It’s possible that particles of light, also known as photons, could create fluid flow in certain circumstances. This idea is based on a theory known as photophoresis, which suggests that photons can exert a force on small particles suspended in a fluid, causing them to move in a particular direction.
A new computational analysis by theorists at the U.S. Department of Energy’s Brookhaven National Laboratory and Wayne State University supports the idea that photons (a.k.a. particles of light) colliding with heavy ions can create a fluid of “strongly interacting” particles.
They demonstrate that calculations defining such a system match up with data gathered by the ATLAS detector at Europe’s Large Hadron Collider (LHC) in a publication that was recently published in Physical Review Letters.
The estimates are based on the hydrodynamic particle flow observed in head-on collisions of different types of ions at both the LHC and the Relativistic Heavy Ion Collider (RHIC), a DOE Office of Science user facility for nuclear physics research at Brookhaven Lab, according to the publication.
These models also accurately predict the flow patterns observed in near-miss collisions, as photons from the cloud that surrounds the accelerating ions collide with the ions in the opposing beam.
“The upshot is that, using the same framework we use to describe lead-lead and proton-lead collisions, we can describe the data of these ultra-peripheral collisions where we have a photon colliding with a lead nucleus,” said Brookhaven Lab theorist Bjoern Schenke, a coauthor of the paper. “That tells you there’s a possibility that, in these photon-ion collisions, we create a small dense strongly interacting medium that is well described by hydrodynamics just like in the larger systems.”
The main proof that the larger collision systems gold-gold and proton-gold collisions at RHIC, as well as lead-lead and proton-lead collisions at the LHC create a nearly ideal fluid is the observation of particles flowing in distinctive ways. The massive pressure gradients formed by the numerous, strongly interacted particles produced where the colliding ions overlap were assumed to be the source of the flow patterns.
We had to set up special data collection techniques to pick out these unique collisions. After collecting enough data, we were surprised to find flow-like signals that were similar to those observed in lead-lead and proton-lead collisions, although they were a little smaller.Blair Seidlitz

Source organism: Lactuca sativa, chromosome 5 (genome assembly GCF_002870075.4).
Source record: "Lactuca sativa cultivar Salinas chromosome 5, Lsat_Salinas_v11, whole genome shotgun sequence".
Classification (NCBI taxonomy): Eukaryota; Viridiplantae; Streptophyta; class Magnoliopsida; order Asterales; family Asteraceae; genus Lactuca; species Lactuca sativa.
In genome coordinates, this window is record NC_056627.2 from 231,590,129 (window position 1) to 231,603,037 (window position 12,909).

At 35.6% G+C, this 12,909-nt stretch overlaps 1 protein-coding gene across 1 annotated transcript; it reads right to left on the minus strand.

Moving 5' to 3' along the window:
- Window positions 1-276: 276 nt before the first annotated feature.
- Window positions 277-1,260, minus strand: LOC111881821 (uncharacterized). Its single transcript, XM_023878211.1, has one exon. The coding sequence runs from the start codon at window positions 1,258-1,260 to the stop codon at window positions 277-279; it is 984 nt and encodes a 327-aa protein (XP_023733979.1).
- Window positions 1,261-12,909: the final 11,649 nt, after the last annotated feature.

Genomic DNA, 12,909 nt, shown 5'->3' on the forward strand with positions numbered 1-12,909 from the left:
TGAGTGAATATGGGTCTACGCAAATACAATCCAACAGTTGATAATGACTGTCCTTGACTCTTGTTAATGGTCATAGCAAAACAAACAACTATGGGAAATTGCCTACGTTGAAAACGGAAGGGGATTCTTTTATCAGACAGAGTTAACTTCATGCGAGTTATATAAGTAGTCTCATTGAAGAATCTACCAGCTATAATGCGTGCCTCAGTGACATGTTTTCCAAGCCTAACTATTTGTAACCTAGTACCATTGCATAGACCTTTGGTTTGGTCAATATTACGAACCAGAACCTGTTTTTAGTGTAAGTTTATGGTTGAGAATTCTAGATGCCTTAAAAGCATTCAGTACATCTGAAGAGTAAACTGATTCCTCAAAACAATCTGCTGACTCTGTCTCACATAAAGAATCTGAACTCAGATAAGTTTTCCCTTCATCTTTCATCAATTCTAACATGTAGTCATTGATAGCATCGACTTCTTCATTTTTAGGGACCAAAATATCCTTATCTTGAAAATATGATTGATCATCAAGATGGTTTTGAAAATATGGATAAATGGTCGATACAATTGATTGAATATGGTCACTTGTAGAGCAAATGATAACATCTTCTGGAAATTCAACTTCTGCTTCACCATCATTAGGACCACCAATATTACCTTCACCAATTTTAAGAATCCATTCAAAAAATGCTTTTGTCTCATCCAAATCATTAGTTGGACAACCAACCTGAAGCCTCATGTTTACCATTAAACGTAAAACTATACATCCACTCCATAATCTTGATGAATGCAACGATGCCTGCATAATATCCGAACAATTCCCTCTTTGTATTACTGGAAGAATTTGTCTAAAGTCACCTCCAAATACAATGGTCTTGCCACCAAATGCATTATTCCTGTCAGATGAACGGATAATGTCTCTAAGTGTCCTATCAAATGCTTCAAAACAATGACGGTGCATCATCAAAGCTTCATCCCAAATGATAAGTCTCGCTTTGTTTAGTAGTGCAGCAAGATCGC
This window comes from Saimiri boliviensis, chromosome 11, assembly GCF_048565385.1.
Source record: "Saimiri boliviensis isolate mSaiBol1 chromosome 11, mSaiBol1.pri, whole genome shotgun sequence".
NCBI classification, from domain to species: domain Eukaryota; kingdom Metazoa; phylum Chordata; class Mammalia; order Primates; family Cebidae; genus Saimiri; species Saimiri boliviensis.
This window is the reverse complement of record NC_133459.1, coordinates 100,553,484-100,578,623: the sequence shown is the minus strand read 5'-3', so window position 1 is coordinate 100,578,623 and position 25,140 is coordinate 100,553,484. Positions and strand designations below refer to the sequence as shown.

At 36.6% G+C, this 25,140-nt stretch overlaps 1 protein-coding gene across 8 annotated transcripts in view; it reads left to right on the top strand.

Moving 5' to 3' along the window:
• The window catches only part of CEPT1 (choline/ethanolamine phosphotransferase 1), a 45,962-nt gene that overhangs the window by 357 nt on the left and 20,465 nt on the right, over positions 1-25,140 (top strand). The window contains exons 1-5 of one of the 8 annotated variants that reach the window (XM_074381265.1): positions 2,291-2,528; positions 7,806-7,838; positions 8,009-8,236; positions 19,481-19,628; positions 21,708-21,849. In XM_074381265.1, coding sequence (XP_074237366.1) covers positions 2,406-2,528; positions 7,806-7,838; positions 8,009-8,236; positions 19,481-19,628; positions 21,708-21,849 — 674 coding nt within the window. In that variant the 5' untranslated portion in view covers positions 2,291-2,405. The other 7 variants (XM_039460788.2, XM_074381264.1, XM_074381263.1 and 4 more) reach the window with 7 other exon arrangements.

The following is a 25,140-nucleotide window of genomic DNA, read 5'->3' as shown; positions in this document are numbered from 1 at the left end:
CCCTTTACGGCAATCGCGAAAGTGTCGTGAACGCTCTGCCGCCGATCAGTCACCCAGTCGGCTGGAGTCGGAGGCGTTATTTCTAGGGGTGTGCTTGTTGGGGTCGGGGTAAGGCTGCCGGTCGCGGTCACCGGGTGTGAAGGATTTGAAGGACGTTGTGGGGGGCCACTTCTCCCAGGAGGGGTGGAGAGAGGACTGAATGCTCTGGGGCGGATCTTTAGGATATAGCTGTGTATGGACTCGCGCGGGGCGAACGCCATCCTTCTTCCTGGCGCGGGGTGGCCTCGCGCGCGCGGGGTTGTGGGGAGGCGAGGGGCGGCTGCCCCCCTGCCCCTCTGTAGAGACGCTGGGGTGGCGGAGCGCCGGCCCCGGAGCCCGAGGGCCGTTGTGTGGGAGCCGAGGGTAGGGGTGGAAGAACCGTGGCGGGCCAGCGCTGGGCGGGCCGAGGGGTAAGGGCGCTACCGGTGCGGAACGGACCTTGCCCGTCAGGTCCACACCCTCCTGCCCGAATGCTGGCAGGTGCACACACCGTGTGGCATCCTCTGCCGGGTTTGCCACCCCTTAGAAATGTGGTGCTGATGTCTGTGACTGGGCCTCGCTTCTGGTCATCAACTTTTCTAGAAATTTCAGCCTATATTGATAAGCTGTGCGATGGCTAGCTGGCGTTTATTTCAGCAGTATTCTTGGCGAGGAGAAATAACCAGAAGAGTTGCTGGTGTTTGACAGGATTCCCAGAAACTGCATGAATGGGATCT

“By smashing these high-energy nuclei together we’re creating such high energy density compressing the kinetic energy of these guys into such a small space that this stuff essentially behaves like a fluid,” Schenke said.
It is anticipated that spherical particles, such as protons and nuclei, will collide head-on and produce a uniform pressure gradient. The pressure gradient created by partially overlapping collisions, however, is oblong and almond-shaped, which causes it to push out more high-energy particles than it does in a perpendicular direction.
One of the initial indications that particle collisions at RHIC would produce a quark-gluon plasma, or QGP, a heated soup of the fundamental constituents of protons and neutrons of nuclei/ions, was this “elliptic flow” pattern.
The QGP’s behavior initially shocked scientists since it resembled liquid. However, they went on to establish elliptic flow as a distinguishing characteristic of QGP and proof that quarks and gluons continued to interact strongly even when they were not constrained inside of individual protons and neutrons.
It is fascinating to speculate that these proton-nucleus collision systems can also produce minute specks of quark-gluon soup based on later findings of comparable flow patterns in collisions of protons with big nuclei.
“Our new paper is about pushing this to even further extremes, looking at collisions between photons and nuclei,” Schenke said.
Changing the projectile
It has long been understood that photon-nucleus interactions might be produced by ultra-peripheral collisions, with the photons coming from the nuclei. This is so because charged particles that have undergone high-energy acceleration, such as lead nuclei/ions at the LHC and gold ions at RHIC, generate electromagnetic waves and light particles. In essence, a cloud of photons surrounds each accelerated lead ion at the LHC.
“When two of these ions pass each other very closely without colliding, you can think of one as emitting a photon, which then hits the lead ion going the other way,” Schenke said. “Those events happen a lot; it’s easier for the ions to barely miss than to precisely hit one another!”
ATLAS scientists recently published data on intriguing flow-like signals from these photon-nucleus collisions.